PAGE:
QUEST Community Science Blog
The Exploratorium, a San Francisco icon, will soon reopen as a stunning, new, energy efficient building on the city's Embarcadero.
Since the first extra-solar planet was found in 1992, we've made some decent progress in exploring other worlds out there, and may even be zeroing in on that "other Earth."
It's well known that talking on your cell phone compromises your ability to perform simple tasks like walking and driving. Now it turns out cell phones impact cognition in bystanders as well: listening to another person talk on their cell phone isn't just incredibly annoying, it also interferes with your memory and concentration.
More than a million visitors visit Alcatraz every year, but a recent discovery has revealed another attraction that lives within the shadows of this historic prison.
San Jose is trying to lead the country in clean tech innovation. So how is the city doing?
I have been reading a book called "Regenesis" where in one part the authors propose a way to re-engineer the human race so all people are resistant to all viruses, known and unknown. This will theoretically be possible in the next few decades (or even sooner) and, if done right, is predicted to make us resistant for a very long time and possibly even forever.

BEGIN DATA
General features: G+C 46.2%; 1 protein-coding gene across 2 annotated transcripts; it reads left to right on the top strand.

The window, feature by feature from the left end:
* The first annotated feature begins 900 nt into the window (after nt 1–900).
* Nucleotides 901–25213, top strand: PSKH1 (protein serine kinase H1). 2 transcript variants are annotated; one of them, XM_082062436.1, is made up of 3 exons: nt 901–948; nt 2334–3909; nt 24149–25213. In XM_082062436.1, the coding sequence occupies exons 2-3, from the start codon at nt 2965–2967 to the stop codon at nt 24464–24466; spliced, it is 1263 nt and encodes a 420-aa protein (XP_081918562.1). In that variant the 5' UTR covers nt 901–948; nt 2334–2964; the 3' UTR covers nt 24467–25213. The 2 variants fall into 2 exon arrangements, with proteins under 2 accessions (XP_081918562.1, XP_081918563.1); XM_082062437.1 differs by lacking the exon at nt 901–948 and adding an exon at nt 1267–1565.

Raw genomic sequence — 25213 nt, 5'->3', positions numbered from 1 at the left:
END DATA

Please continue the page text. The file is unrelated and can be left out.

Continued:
They're out there… lurking in Earth's magnetic fields and damaging any satellite in their path.
The building blocks of life on Earth may have originated in space.
Six years after the EPA's new arsenic rule for drinking water went into effect, poor communities in the San Joaquin Valley—who can’t afford the costs of complying with the stricter standard—face the highest risk of exposure to unsafe arsenic levels.
As spring approaches, an egret and a heron have been hard at work preparing for their future brood…together. This will mark the sixth year that "Jabby," a snowy egret (Egretta thula), and "Lefty," a black-crowned night heron (Nycticorax nycticorax) have nested as a pair at CuriOdyssey (formerly Coyote Point Museum) in San Mateo.
Invasive species are here and more are on the way! Find out about the problems and some possible solutions.
There are unique DNA differences between identical twins that scientists can use to tell them apart. Why isn't law enforcement using these differences to catch their criminal? Because the cost is too high.